Individual results may vary

Offline nox

  • Full Member
  • ****
  • Posts: 202
  • Mole Snacks: +11/-3
  • Gender: Male
Re: Column co-elution
« Reply #9 on: August 11, 2011, 08:31:45 PM »
I feel so much better after today.

Was repeating a reaction from one of the postdocs (in order to assess reproducibility/set my own baseline). Took a TLC and lo and behold -- 8 spots. 3 above, 4 below my product, all chasing each other (but thank god they were at least resolved) Curse at TLC and crude for 5 minutes, go for lunch break/wallow in misery.

After lunch, decided to man up and run the damn column. Incorporated every piece of advice -- packed 10" column in hexanes, added toluene tracer and pushed in a good 5 cm, loaded in absolute minimum amount of DCM (~1 mL), flushed with 1 column volume of hexanes, pushed through another volume of 5% EtOAc/Hex, then finally eluted with 10% EtOAc/Hex (product runs ~0.15 in 10% EtOAc).

Product came out over 8 fractions, 1st fraction had some co-elution of upper spot. last fraction had some co-elution of lower spot, middle 6 clean. Pooled all 8 fractions, NMR sees barely any impurities (apart from residual solvent and a bit of grease).

So even with such a nightmarish TLC, I was still able to get relatively decent separation. Clearly I've been running all my columns wrong the past week.


Offline OC pro

  • Chemist
  • Full Member
  • *
  • Posts: 396
  • Mole Snacks: +36/-15
  • Gender: Male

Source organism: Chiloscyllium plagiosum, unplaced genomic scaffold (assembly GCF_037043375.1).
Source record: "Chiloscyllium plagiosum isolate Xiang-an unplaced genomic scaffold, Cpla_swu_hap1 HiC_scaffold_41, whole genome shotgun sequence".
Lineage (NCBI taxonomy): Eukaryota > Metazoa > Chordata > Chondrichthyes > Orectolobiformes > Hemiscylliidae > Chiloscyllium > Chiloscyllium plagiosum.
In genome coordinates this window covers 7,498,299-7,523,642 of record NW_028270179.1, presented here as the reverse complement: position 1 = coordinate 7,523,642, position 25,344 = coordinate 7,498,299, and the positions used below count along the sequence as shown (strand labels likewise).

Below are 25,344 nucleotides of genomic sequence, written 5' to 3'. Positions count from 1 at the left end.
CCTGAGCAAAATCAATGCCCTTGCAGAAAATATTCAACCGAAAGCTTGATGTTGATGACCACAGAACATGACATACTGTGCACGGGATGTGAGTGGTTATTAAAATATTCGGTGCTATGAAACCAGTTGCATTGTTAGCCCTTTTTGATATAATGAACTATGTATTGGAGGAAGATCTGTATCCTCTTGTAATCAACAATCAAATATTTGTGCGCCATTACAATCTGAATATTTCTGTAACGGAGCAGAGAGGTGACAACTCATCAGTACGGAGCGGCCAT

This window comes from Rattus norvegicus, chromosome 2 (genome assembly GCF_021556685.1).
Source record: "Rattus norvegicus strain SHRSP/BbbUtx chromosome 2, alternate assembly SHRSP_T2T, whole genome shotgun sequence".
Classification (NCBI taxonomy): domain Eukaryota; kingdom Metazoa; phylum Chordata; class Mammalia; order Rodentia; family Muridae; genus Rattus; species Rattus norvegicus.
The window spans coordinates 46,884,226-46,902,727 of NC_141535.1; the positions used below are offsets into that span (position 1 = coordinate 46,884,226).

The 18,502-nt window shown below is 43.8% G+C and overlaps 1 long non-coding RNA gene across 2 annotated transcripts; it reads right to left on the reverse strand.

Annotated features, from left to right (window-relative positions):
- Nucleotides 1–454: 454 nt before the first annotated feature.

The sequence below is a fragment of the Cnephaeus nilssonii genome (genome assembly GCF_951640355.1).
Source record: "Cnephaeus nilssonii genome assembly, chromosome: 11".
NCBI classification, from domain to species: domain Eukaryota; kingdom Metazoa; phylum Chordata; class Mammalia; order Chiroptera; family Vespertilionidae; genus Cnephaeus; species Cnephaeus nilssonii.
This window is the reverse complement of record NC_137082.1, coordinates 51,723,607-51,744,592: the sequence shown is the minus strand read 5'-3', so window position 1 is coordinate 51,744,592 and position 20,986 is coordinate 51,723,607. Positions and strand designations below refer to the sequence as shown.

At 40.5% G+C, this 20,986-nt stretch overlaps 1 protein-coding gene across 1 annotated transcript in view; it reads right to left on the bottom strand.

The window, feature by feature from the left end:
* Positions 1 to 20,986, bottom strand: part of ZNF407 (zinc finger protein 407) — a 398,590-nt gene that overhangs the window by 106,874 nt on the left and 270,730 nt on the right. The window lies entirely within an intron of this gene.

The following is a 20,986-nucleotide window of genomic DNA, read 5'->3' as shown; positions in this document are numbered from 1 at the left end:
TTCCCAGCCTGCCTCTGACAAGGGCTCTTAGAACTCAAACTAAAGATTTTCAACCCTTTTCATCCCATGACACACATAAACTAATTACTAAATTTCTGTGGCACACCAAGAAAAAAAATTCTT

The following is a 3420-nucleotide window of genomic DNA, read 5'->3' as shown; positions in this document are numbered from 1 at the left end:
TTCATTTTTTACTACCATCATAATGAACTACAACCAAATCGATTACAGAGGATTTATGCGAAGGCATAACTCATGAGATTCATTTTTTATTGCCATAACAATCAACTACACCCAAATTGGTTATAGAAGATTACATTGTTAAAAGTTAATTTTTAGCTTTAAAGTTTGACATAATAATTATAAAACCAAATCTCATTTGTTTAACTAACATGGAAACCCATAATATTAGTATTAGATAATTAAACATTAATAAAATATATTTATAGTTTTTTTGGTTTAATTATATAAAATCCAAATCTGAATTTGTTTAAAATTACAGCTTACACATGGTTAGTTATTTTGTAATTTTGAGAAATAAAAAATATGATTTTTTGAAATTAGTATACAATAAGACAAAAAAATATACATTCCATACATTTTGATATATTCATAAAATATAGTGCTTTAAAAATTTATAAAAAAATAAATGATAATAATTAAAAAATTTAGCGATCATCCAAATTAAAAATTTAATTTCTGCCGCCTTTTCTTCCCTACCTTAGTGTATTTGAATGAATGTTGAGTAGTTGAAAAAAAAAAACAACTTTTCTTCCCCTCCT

Re: Column co-elution
« Reply #10 on: August 12, 2011, 01:03:48 PM »
Yeah, separating pure product out of a wild mixture gives a good feeling  ;D
Learning only by doing...

Offline chrisr789

  • New Member
  • **
  • Posts: 7
  • Mole Snacks: +0/-0
Re: Column co-elution
« Reply #11 on: September 28, 2011, 06:09:55 PM »
Always load in the solvent you are going to run with.
As in the less polar of the two? So in a pet/EtOAc system you'd try to load in pet?

Offline Dan

  • Retired Staff
  • Sr. Member
  • *
  • Posts: 4716
  • Mole Snacks: +467/-72
  • Gender: Male
  • Organic Chemist
    • My research
Re: Column co-elution
« Reply #12 on: September 29, 2011, 04:14:38 AM »
Always load in the solvent you are going to run with.
As in the less polar of the two? So in a pet/EtOAc system you'd try to load in pet?

No. Say you are going to run your column in 1:1 pet/EtOAc (isocratic elution), then you load you compound in 1:1 pet/EtOAc. Lots of people do columns this way.

Personally, I wet load in either - in order of preference, depending on solubility - toluene, DCM or chloroform, followed by a column volume of the weak column solvent (normally hexane), and then begin gradient elution. If the separation on TLC is <0.1 I dry load.
My research: Google Scholar and Researchgate

Offline chrisr789

  • New Member
  • **
  • Posts: 7
  • Mole Snacks: +0/-0
Re: Column co-elution
« Reply #13 on: September 29, 2011, 05:48:41 AM »
^Yeah I usually opt for DCM loading in a Pet/EtOAc column. I must have had my head in the sand as I've never heard of people loading in their isocractic eluent before. Scrap that, I've just asked about in my office and a couple of people do. I'll give it go later and see how it compares.

Offline da692

  • Regular Member
  • ***
  • Posts: 9
  • Mole Snacks: +1/-0
Re: Column co-elution
« Reply #14 on: October 09, 2011, 11:26:34 AM »
for you dry-loading fans out there: celite works as a good replacement for silica for dry loading medium. it has helped me apply particularly polar mixtures to the column as tight bands. be sure to use acid washed celite. when you wash your celite with a little aq. HCl (and subsequently H2O until neutral, then solvent and dry under vac.) you will see why you should wash your celite.

Although i've used dry-loading and it has saved the day for me in the past; however, I still prefer to wet load mixtures onto columns.

Sponsored Links